One-man producing machine Luc Besson likes his genre movies. Witness his success with “The Transporter” series, the “Taken” films, the “Taxi” series and the “District 13” movies. The guy knows how to crank out a relatively inexpensive B-movie and have it succeed on a global scale.
The recent Cannes film festival, for example, revealed that we’ll be getting Chinese co-produced, Statham-less entries in “The Transporter” franchise (there’s already been a cable tv series based on the concept) and a U.S. remake of “District 13” is in the works with Paul Walker and the Rza under the title “Brick Mansions”.
Last year’s “Lockout” was another would-be franchise-starter from the writer/director/producer, pitting indie fixture and unlikely action hero Guy Pearce into a sci-fi prison movie with more than a hint of Snake Plissken about it.
It’s a tale of disgraced Secret Service agent Snow (Pearce), framed for the murder of a friend and about to spend thirty years in enforced stasis when the U.S. president’s daughter is taken hostage aboard orbital space prison M.S. One. And that’s about as much as you get in terms of story – this is a very stripped-down film with a brisk running time of 95 minutes and no time for fripperies such as nuance or romance.
In fact, the closest thing that this film has to a romantic sub-plot is the opening sequence, which has Snow being repeatedly smacked in the kisser during an interrogation flashback as he cracks wise at a reliably oily and bastardly Peter Stomare.
As in the aforementioned adventures of John Carpenter and Kurt Russell’s Cycloptic badass, the kidnapping of a politician’s daughter drives the plot and forces our right guy to be in the wrong place to sort things out and Pearce does a great job of embodying the world-weary traits which we’ve come to expect from the post “Die Hard” action hero.
He sells the fights and stunts well, delivers the script’s great, Shane Black-esque one-liners with aplomb and might have a lucrative future headlining mid-budget B-genre flicks like these – he’s helped by having a truly detestable bad guy to butt heads with in the form of Joe Gilgun, whose hair-trigger psychopath has never met a human being he wouldn’t be happy to blow away with a large handgun. Gosh, but he’s unpleasant (and I’m not talking about his wandering, not-quite-Begbie-from “Trainspotting” Glasgow accent)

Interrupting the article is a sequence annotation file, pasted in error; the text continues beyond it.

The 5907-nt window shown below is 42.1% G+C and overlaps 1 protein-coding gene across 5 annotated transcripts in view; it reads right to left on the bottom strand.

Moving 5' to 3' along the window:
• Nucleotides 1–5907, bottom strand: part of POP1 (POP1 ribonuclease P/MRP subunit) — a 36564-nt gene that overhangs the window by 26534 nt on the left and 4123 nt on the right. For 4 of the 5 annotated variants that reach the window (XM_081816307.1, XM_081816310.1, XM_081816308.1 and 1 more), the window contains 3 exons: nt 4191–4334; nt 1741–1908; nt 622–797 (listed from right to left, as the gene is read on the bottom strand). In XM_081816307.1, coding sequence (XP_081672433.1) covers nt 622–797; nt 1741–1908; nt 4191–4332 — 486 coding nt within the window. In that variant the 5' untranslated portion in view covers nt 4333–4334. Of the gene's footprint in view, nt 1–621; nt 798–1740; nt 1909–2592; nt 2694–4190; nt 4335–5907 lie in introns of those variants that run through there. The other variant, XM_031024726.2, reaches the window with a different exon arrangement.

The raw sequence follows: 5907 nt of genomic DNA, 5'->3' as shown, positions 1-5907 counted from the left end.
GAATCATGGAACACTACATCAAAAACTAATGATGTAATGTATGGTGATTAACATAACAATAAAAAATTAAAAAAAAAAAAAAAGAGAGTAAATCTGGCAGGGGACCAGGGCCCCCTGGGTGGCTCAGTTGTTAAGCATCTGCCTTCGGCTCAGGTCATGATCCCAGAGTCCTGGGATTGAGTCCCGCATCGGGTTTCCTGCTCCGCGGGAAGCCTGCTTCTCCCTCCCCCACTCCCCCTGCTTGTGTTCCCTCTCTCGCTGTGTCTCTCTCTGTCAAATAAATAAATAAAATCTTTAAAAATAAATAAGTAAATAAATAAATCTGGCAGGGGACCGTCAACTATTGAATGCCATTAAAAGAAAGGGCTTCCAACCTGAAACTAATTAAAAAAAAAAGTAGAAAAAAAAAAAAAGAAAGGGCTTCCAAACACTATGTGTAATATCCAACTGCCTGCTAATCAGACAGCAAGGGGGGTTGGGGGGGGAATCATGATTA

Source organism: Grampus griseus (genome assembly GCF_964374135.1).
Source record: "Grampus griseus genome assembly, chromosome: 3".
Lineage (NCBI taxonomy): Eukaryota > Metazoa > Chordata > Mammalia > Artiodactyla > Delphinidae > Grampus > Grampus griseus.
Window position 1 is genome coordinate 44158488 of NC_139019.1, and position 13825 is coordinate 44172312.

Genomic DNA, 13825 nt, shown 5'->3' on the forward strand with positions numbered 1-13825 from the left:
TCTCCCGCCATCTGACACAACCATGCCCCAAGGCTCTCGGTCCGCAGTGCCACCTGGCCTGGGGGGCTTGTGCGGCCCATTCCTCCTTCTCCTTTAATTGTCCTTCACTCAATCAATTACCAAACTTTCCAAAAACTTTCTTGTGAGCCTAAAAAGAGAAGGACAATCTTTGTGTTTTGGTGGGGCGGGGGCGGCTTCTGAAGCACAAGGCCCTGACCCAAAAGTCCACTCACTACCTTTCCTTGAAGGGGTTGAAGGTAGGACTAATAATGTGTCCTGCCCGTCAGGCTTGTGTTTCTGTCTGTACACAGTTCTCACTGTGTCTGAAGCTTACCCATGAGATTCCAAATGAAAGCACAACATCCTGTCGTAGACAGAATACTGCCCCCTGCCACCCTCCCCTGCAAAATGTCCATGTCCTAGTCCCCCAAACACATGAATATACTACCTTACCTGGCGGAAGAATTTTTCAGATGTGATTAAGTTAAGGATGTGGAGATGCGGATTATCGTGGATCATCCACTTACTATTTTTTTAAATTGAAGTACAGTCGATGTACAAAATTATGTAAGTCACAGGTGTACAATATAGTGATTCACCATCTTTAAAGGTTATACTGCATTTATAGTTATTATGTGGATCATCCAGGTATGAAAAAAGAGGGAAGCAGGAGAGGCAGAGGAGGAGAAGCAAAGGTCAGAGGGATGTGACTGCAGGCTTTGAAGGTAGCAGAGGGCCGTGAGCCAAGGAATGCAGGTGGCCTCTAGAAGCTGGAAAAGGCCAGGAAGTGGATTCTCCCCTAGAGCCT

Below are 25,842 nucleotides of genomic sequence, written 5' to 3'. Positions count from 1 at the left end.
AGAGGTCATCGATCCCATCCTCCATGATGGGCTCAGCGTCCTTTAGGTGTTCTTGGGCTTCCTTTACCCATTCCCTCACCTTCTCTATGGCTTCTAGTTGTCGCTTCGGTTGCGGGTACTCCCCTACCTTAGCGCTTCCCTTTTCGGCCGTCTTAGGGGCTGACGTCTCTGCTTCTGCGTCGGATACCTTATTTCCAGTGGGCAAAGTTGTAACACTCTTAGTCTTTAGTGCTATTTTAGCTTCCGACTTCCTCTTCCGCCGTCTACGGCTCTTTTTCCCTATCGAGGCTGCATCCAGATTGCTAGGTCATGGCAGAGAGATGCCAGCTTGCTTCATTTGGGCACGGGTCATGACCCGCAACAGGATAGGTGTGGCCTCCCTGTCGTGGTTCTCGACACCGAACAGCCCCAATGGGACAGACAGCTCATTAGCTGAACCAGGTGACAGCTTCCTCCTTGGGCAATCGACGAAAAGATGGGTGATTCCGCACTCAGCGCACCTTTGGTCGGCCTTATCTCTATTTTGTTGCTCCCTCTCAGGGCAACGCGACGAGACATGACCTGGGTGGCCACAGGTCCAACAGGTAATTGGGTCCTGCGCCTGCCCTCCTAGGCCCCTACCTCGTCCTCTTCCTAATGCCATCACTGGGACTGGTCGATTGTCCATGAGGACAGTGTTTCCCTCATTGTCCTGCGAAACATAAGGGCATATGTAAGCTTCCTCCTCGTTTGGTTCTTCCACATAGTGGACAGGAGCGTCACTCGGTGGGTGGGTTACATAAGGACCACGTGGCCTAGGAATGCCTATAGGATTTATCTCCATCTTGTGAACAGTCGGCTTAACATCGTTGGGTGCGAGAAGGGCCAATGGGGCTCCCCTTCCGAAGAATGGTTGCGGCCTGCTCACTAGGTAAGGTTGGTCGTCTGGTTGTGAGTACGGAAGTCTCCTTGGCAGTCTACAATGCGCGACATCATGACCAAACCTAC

The rest of the cast are fine – Maggie Grace makes for a spunky, witty heroine and conscience for the hero – though the script contrives a little too much to have them meet cute and bicker, setting up a romantic sub-plot which the film rather puts to one side in a rush to blow things up. Vincent Regan is good value, too, as the nominal leader of the prison uprising – he’s got one of those, “I recognize you from that film…” faces.
One thing is certainly of note – in an age where we go to see science fiction films at the cinema and routinely marvel at the gleaming production design and bleeding-edge visual effects, “Lockout” is a movie which has some of the most eye-poppingly bad CG effects that you could ever hope to see. Seriously. There’s a chase sequence at the outset of the film which was apparently rendered on a Spectrum 48K and, for all I know, may have been streaming into the movie from a cassette tape.
Witness, if you will:
James Cameron is questioning his professional choices as you read this review. For realsies.
To sum things up – if “Lockout” is playing on TV one night and you happen upon it whilst channel surfing, you’ll probably have a lot of fun with it if only to play ‘spot-the-homage’ and wince at some of the more clout-around-the-ears moments of fisticuffs. It has good dialogue, occasionally insane plotting (Parachutes? Really?) and a scrappy charm which is hard not to embrace as an established fan of little genre movies which try to bely their budgets (this funky little effort cost $15 million to make, fact fans).
It’s not a film which you have to own unless you like your action sci-fi unpretentious, eye-wateringly violent and shepherded to the screen by Luc Besson – a small demographic to be sure, but if that’s you, you could certainly do worse than to pick up this film.